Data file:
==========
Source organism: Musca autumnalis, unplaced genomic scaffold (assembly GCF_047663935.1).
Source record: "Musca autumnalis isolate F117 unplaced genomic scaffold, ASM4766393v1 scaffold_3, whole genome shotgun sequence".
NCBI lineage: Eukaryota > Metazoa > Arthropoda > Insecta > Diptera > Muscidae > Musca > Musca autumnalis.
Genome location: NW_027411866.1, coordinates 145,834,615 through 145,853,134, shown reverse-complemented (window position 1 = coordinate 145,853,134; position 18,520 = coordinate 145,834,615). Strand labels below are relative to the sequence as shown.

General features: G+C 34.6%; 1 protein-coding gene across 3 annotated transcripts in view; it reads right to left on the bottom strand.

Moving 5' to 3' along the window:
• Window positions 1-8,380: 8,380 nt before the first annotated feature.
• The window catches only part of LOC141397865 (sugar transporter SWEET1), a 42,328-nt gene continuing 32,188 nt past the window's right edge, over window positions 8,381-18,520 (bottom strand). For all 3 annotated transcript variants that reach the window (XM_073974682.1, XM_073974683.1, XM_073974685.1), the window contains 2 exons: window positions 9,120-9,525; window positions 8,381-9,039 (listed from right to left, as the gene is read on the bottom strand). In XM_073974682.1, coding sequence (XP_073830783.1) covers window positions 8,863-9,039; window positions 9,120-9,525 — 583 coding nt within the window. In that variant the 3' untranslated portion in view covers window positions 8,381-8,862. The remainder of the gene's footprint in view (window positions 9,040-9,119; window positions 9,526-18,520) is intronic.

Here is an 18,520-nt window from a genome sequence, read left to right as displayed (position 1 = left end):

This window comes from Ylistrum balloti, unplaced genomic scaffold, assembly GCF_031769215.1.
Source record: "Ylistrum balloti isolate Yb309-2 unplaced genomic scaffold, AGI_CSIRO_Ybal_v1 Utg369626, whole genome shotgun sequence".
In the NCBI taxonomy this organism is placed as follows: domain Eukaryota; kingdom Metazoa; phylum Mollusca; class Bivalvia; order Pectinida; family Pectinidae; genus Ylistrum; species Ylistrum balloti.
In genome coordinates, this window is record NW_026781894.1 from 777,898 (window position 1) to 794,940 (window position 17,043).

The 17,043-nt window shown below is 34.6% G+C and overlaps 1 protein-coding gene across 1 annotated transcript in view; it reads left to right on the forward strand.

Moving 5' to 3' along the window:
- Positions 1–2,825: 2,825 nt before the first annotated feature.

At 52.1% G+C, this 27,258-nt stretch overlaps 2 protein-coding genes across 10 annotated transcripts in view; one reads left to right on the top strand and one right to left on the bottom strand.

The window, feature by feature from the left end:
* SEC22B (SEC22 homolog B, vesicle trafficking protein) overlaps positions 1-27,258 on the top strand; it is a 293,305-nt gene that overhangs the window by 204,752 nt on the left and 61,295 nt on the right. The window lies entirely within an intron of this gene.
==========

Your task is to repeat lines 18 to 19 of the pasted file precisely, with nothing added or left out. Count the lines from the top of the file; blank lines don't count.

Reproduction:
The window, feature by feature from the left end:
* SEC22B (SEC22 homolog B, vesicle trafficking protein) overlaps positions 1-27,258 on the top strand; it is a 293,305-nt gene that overhangs the window by 204,752 nt on the left and 61,295 nt on the right. The window lies entirely within an intron of this gene.